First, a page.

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Taurine is a liver X receptor-α ligand and activates transcription of key genes in the reverse cholesterol transport without inducing hepatic lipogenesis


Correspondence: Professor Sung-Joon Lee, Department of Biotechnology, Graduate School of Life Sciences and Biotechnology, Korea University, Seoul 136-713, South Korea

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Taurine, which is abundant in seafood, has antiatherogenic activities in both animals and humans; however, its molecular target has been elusive. We examined whether taurine could activate liver X receptor-α (LXR-α), a critical transcription factor in the regulation of reverse cholesterol transport in macrophages.

Methods and results

Taurine bound directly to LXR-α in a reporter gene assay, time-resolved fluorescence resonance energy transfer analysis, and limited protease digestion experiment. Macrophage cells incubated with taurine showed reduced cellular cholesterol and induced medium cholesterol in a dose-dependent manner with the induction of ATP-binding cassette transporter A1 and G gene and protein expression. In hepatocytes, taurine significantly induced Insig-2a levels and delayed nuclear translocation of the sterol regulatory element-binding protein 1 (SREBP-1) protein, resulting in a dose-dependent reduction in the cellular lipid levels without inducing the expression of fatty acid synthesis genes.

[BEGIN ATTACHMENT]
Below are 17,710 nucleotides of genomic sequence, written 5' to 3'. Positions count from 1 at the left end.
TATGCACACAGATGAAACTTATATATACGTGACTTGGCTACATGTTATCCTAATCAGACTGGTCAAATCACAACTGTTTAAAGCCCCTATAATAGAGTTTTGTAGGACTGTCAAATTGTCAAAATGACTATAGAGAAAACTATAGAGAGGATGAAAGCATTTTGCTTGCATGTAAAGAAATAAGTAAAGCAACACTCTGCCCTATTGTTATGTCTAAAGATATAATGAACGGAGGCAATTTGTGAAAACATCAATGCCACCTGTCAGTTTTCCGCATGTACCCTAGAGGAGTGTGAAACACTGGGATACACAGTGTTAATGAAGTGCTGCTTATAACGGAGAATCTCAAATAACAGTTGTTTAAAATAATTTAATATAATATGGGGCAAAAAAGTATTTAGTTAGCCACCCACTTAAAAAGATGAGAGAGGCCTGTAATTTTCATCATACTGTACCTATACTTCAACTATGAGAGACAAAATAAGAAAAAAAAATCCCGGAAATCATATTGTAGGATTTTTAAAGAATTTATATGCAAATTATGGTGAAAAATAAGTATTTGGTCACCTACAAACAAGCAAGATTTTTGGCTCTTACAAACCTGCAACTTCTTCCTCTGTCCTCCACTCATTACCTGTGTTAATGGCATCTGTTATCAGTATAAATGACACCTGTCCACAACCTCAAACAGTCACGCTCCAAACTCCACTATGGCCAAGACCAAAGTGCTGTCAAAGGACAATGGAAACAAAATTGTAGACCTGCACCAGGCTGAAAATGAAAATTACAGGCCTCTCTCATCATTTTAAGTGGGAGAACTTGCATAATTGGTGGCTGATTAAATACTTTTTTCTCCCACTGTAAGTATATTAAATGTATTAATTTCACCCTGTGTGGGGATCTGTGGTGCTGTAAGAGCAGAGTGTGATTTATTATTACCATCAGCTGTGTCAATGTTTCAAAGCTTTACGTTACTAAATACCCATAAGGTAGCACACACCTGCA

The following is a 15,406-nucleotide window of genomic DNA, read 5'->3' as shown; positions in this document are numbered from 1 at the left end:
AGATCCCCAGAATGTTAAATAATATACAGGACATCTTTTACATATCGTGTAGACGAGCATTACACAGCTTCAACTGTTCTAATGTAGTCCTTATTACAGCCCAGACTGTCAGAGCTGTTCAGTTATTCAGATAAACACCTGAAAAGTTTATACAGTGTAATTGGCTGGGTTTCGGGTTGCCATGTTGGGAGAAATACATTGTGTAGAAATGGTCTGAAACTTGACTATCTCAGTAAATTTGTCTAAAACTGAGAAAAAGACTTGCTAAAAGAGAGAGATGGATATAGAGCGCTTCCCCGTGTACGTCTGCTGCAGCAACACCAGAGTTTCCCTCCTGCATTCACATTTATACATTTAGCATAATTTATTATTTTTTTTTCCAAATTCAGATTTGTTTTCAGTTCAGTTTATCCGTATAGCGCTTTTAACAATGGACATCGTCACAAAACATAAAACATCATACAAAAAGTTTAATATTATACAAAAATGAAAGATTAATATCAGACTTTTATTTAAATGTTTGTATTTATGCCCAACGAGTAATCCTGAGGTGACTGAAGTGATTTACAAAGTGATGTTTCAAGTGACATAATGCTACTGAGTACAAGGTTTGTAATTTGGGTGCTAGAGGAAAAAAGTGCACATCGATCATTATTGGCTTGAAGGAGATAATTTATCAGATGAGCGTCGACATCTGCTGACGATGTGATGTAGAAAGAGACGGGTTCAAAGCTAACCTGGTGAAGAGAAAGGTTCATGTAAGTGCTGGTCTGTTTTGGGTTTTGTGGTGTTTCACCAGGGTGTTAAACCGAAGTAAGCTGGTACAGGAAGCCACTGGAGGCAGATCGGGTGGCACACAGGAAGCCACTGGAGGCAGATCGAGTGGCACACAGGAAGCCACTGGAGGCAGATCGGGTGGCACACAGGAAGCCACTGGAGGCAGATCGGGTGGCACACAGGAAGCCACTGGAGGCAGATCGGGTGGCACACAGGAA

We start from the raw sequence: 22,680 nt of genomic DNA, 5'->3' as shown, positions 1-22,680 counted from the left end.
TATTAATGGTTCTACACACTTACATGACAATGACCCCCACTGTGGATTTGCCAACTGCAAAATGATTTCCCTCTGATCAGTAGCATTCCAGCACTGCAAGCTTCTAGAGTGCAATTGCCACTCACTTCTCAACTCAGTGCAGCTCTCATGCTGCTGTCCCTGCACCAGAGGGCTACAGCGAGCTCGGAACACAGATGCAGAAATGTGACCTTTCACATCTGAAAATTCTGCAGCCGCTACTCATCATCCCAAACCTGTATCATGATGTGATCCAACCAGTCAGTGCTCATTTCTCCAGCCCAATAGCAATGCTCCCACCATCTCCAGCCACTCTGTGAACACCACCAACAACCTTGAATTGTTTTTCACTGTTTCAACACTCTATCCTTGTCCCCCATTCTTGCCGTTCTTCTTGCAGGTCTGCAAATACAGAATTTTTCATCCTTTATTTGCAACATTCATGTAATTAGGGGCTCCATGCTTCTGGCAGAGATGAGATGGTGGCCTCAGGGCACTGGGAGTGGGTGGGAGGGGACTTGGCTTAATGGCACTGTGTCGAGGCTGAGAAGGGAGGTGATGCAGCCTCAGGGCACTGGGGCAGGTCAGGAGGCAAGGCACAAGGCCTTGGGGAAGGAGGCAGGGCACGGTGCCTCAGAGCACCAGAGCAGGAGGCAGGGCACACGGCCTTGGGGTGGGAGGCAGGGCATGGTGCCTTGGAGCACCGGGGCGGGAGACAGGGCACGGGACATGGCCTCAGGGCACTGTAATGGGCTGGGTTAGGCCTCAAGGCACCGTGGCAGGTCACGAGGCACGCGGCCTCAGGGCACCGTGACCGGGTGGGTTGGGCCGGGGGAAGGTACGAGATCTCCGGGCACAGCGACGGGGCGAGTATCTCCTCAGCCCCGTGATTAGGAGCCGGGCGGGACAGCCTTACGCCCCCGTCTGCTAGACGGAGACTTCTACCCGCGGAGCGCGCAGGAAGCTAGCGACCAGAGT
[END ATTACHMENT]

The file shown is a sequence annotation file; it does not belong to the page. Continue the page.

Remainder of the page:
Taurine is a direct LXR-α ligand, represses cholesterol accumulation, and modulates the expression of genes involved in reverse cholesterol transport in macrophages, without inducing hepatic lipogenesis. The induction of Insig-2a suppressed the nuclear translocation of SREBP-1c.